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Eating too much added sugar increases the risk of dying with heart disease

February 6, 2014


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Jasselle Yoone
March 31, 2014

Thanks for sharing this useful eating healthy information. I recommend zucchini spirals with fresh vegetable sauce for recipe reduce the risk of heart disease. It’s healthy and good for our body. To make zucchini pasta: Use the envy spiral slicer to produce the long strands spiralize zucchini noodles. You can use 1 medium raw zucchini per person. If shredded, you can put the zucchini on a plate and put the sauce on top. The heat from the sauce warms and softens the zucchini slightly and makes a good substitute for people limiting their consumption of refined flours. Hope this would help. 🙂

March 23, 2014

it’d be intresting to know how many people were in this study, what other foods they consumed (yes, i know on the “health index” they were comparable, but each day what’s healthy changes), how old the ppl were when they got heart disease, and what happened to the ones who got heavier (or a higher bmi) as the study continued, which one would assume would happen if one were getting older and consuming a large quantity of sugar. if dumping fat into the liver is the culprit, how many of these people had fatty liver disease, and of the ones who didn’t, who “over-consumed” what was their incidence of heart disease..and the ones without high blood pressure and high tryglicerides..lot of variables and unanswered question…..

March 21, 2014

Having more ideas about sugar if its real dangoures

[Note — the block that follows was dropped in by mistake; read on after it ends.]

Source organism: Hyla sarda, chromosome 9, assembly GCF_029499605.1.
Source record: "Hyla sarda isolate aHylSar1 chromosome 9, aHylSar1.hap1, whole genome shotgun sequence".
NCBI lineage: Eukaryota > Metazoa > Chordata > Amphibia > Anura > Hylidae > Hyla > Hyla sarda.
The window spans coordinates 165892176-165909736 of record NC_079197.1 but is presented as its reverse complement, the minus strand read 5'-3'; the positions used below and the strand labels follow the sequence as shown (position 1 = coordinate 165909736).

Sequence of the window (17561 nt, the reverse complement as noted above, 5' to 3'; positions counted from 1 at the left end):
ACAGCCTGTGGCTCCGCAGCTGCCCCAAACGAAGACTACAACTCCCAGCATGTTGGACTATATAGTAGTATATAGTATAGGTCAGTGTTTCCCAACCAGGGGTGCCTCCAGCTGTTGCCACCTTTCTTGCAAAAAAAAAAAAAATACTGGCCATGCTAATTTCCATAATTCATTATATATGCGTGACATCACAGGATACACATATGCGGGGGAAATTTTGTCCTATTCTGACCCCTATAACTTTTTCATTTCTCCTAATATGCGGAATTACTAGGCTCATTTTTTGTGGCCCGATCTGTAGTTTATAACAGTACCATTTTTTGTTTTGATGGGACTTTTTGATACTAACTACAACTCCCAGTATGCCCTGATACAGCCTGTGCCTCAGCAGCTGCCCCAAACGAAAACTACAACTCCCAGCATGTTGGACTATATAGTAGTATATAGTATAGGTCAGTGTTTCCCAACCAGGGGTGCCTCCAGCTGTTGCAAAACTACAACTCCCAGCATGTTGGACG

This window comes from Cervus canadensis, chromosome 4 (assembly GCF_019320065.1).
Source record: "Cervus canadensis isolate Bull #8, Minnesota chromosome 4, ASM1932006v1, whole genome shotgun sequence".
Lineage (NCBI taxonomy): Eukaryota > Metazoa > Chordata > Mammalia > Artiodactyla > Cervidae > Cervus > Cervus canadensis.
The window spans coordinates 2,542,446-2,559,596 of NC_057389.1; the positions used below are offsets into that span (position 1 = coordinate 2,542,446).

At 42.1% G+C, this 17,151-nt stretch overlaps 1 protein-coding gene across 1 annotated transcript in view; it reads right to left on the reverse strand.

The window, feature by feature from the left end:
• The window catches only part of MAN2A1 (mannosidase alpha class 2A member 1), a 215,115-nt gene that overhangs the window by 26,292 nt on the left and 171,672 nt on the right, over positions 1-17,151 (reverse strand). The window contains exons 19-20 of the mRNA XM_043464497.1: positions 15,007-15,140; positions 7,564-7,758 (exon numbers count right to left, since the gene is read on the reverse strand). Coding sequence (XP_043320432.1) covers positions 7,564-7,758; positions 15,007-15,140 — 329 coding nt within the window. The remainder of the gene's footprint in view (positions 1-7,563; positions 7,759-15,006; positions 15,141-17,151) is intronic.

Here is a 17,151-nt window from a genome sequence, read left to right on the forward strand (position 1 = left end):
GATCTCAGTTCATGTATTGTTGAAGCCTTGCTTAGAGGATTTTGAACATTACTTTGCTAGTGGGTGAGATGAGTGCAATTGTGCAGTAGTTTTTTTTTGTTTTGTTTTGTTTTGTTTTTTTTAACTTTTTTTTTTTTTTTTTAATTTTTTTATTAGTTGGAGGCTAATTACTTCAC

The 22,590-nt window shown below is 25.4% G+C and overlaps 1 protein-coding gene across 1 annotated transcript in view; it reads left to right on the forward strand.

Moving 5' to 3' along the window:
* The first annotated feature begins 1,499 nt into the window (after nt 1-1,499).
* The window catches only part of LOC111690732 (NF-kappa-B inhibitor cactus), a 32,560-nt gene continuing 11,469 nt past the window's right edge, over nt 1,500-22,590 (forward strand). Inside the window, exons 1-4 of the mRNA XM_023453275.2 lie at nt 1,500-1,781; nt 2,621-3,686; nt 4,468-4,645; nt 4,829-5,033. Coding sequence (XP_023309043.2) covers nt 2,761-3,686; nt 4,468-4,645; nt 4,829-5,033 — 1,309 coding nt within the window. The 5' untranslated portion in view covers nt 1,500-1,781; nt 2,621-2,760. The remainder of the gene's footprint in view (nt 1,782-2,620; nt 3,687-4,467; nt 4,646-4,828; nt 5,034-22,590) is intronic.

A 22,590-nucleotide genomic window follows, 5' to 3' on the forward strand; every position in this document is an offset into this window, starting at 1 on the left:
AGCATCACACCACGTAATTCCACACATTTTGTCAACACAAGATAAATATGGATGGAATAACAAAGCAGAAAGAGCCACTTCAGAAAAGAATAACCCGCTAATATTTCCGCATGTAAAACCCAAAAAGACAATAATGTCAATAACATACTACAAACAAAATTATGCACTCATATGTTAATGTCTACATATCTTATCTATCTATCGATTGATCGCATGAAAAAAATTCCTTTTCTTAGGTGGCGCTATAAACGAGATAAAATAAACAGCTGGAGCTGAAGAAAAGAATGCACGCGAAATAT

Item for beverage.

I drink coffee every day with 1 teas
I drink tea with 3 teas
What are the danger in this situation
Best Regards,

March 2, 2014

A few months ago, I decided to go for a special diet related to sugar. I mean, I was integrated sugar on almost every meal :(. One day, my doctor explains me that I could be exposed to heart potential risks. I decided to change my food habits and it completely changes my life. Thanks for this great article!

February 25, 2014

Sugar= Poison

February 25, 2014

Couldn’t agree with you more! I think of white sugar the same way I think of cocaine!! Poison! Thanks for the informative post!

Eric Steinbicker, DDS
February 16, 2014

Came across your blog while reading recent studies on tooth decay and sugar (I am a general dentist). Very interesting research on high sugar and heart disease. Obviously we have major issues especially with youth having access to much more sugar than in other generations, especially with fast food restaurants. It seems now that it’s cheaper to eat at a fast food restaurant than cook at home, which I’m sure gives children (and adults) more access to sugar. I raise bees, I wonder if sugar found in honey would also cause the same results in increased heart disease?

Great blog!
Eric Steinbicker, DDS

February 12, 2014

My mom had a heart attack in her 40’s,so I am very concerned. It is such a scary thought to walk around wondering what you would do if you had a heart attack. I am taking steps to eat healthier. This article is very informative.

February 7, 2014

Why is sugar uniquely bad for our heart and our health?

Very simple: half of it is fructose.

Fructose boost liver fat, produces sLDL, oxidizes lipoproteins, damages arterial walls, induces hypertension, blocks insulin and thus chronically raises blood sugar. That’s the all-inclusive package to get atherosclerosis and a heart attack.

HFCS is equally bad: about 55% of it is fructose.

Recommended reading: The Fructose Disease – how a single molecule has caused every lifestyle disease.

February 8, 2014

Everything you just said about fructose is blown out of proportion and wrong. By what physiological mechanism could fructose block insulin secretion? You realize humans evolved eating fruits; which have fructose? Table sugar has nearly the same percentage of fructose as HFCS and honey actually has more fructose (than table sugar).

Bottom line, some sugar won’t kill you and whether it’s HFCS, fruit, honey, or regular sugar; it’s all processed relatively the same way.

George Ade
February 7, 2014

I quite agreed with you that too much of sugar can lead to heart disease. Not only sugar, but smoking obesity, fatty foods and using hard drugs like cocaine can also lead to heart problem.

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